Happiness, From An Economic Perspective


It is at once sad and true, that the older you get, the faster time seems to pass. But this is no big surprise, as the brain captures and ‘prolongs’ fresh memories. So first experiences, like your first boyfriend, or your first college class, are more deeply embedded than say, dragging yourself to you 300th lecture, or your 10th boyfriend. The more of the same experience is repeated, the more it feels insignificant, and thus, unrecorded. And by not recording these experiences, time seems to “fly.” It is no fun to be jaded, and it is this reason I respect Taylor Swift, who seems to experience love and disappointment with surprising poignancy.

There is also a tendency, among us irrational beings, to imprint bad memories more deeply than positive ones. But as with many evolutionarily rooted traits, this one basically sucks, and backfires all the time. It backfires in a relationship, when one person dismisses everything their partner has done right, for one thing they have done wrong. It backfires when you go to one frat party and then swear off beer forever. It backfires upon our general well-being and happiness, because we are conditionally programmed to always remember the bad, and essentially dismiss the good as a transient experience. I find this so tragic, because it means that, as pleasure-seeking we are as human beings, we are also risk-averse. This paradox basically ensures that happiness is never continually optimized because of our fear of failure, of negative experiences, of bad memories.

There is a relative scale onto which we all measure the quality of our lives–this is called the reference-dependence point for behavioral economists. Satisfaction with our wealth, our careers, our cars, are not measured against an objective reality (if such exists), but only against what we know. If we stripped away this reference-dependence point, and measured utility, it would hike upwards exponentially. The graph would literally shift upwards, everything else held equal. But this is not psychologically possible! We are programed to only ever be satisfied with more, never less.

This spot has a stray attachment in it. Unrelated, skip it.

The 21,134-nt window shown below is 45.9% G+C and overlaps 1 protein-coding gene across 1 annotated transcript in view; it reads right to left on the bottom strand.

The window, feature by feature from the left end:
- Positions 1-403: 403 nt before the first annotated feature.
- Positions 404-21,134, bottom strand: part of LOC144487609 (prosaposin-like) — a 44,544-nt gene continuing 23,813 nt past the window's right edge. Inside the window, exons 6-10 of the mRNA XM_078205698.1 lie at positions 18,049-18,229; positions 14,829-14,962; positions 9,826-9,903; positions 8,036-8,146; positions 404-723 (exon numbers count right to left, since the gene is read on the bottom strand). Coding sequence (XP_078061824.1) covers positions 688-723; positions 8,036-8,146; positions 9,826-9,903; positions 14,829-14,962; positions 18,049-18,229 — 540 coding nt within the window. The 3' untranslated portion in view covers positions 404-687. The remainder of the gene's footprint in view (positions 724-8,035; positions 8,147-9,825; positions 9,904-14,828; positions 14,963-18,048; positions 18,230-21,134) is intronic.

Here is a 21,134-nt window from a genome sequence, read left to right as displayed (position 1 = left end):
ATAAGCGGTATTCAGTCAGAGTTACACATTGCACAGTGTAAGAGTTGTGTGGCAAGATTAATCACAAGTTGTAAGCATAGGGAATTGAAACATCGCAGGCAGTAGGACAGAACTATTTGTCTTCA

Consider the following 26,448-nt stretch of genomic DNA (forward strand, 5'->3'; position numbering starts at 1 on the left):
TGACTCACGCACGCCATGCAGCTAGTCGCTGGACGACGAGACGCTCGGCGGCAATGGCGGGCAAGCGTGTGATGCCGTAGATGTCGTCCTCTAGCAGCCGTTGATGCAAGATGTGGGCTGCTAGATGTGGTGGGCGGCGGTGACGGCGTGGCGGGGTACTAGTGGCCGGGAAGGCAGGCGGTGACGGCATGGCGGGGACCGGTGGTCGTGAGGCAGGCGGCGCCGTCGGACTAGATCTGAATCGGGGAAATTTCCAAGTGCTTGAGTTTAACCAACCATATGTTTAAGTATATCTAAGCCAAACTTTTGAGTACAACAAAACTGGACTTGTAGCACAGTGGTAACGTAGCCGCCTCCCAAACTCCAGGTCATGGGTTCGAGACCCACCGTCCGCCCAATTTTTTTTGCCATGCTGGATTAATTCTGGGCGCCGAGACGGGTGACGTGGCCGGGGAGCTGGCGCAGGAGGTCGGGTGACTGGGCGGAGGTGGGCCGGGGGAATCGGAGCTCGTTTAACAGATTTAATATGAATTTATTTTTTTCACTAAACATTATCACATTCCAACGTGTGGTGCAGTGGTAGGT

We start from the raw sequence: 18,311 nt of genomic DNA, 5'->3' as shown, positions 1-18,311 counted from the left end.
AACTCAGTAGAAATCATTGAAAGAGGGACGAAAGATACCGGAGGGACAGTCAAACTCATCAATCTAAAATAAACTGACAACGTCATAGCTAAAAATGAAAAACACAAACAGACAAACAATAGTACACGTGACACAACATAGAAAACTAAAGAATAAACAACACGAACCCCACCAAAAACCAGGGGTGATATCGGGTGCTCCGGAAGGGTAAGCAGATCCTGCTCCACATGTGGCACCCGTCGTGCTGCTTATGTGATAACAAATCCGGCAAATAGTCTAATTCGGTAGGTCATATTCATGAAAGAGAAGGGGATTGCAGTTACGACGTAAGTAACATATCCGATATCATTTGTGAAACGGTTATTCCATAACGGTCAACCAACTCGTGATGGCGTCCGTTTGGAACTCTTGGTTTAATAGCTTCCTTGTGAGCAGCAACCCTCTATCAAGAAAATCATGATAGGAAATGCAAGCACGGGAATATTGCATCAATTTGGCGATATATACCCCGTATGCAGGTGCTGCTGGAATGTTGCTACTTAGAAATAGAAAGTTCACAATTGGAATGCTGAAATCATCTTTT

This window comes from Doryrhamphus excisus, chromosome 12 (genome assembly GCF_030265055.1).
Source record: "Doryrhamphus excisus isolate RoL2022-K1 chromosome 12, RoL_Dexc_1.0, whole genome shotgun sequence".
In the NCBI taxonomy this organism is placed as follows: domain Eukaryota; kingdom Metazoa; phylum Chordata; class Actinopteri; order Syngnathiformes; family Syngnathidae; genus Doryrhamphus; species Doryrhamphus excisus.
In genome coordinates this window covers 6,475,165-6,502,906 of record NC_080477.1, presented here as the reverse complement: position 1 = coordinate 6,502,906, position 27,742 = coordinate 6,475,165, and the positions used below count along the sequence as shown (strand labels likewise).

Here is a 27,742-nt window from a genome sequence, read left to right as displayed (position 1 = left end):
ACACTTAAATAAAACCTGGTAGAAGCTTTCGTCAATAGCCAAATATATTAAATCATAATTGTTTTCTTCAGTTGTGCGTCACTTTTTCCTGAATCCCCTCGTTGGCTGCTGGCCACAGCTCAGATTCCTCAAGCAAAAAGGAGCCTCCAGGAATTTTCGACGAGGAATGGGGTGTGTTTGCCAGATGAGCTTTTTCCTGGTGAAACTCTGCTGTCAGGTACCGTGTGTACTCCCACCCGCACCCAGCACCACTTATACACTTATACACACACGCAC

Where does happiness come from? If such a point of utility exists, the only possible way we could ever be satisfied, as humans, is if we are following a continuous, upward sloping curve. This is impossible. Life only gets harder. But then I think of girls my age who are sold into slavery, who are victimized, who are abused and are rarely shown kindness, and my reference point changes. I think of the children in Sudan I once built a movement around, and my reference point changes. It shifts because in that moment, I am so grateful for everything I have I can barely begin to believe that this is my life I’m so lucky. And when I have absolutely nothing more to ask for, other than a mother who is happy and safe, my health, and the people I love and care about, my reference point is nearly zero. You could take away all of my possessions, my car, my standing in a somewhat prestigious university, and I will take just the people I love and my health and I could be so happy.

Happiness is a vague experience. How do you even define happiness? (without getting into the philosophical discussion of the dimensions of emotion.) In one sense, full bliss can never be attained, only approached. In another sense, it could, theoretically, be continually attained. But if we’re following the utility function model for reference-dependence, the most powerful trigger for happiness, I think, would be gratefulness. Gratefulness is not just the awareness of your own luck and fortune, but also the acknowledgement of the sadness and atrocity in some parts of the world. This feeling, I think, is so important when we get caught up in the petty “failures” in our lives. “I was rejected to the summer internship at Deloitte.” “I got a C on a midterm I worked studied really hard on.” Of course, it is okay and maybe even good to care about these things, but to let it affect your overall happiness, or your own self-respect, or how kind you are to yourself, is a little problematic. Happiness, I think, comes with the acknowledgement that there is something so much bigger than yourself. It comes with a feeling of gratefulness of everything you do have, and a letting go of everything that you do not.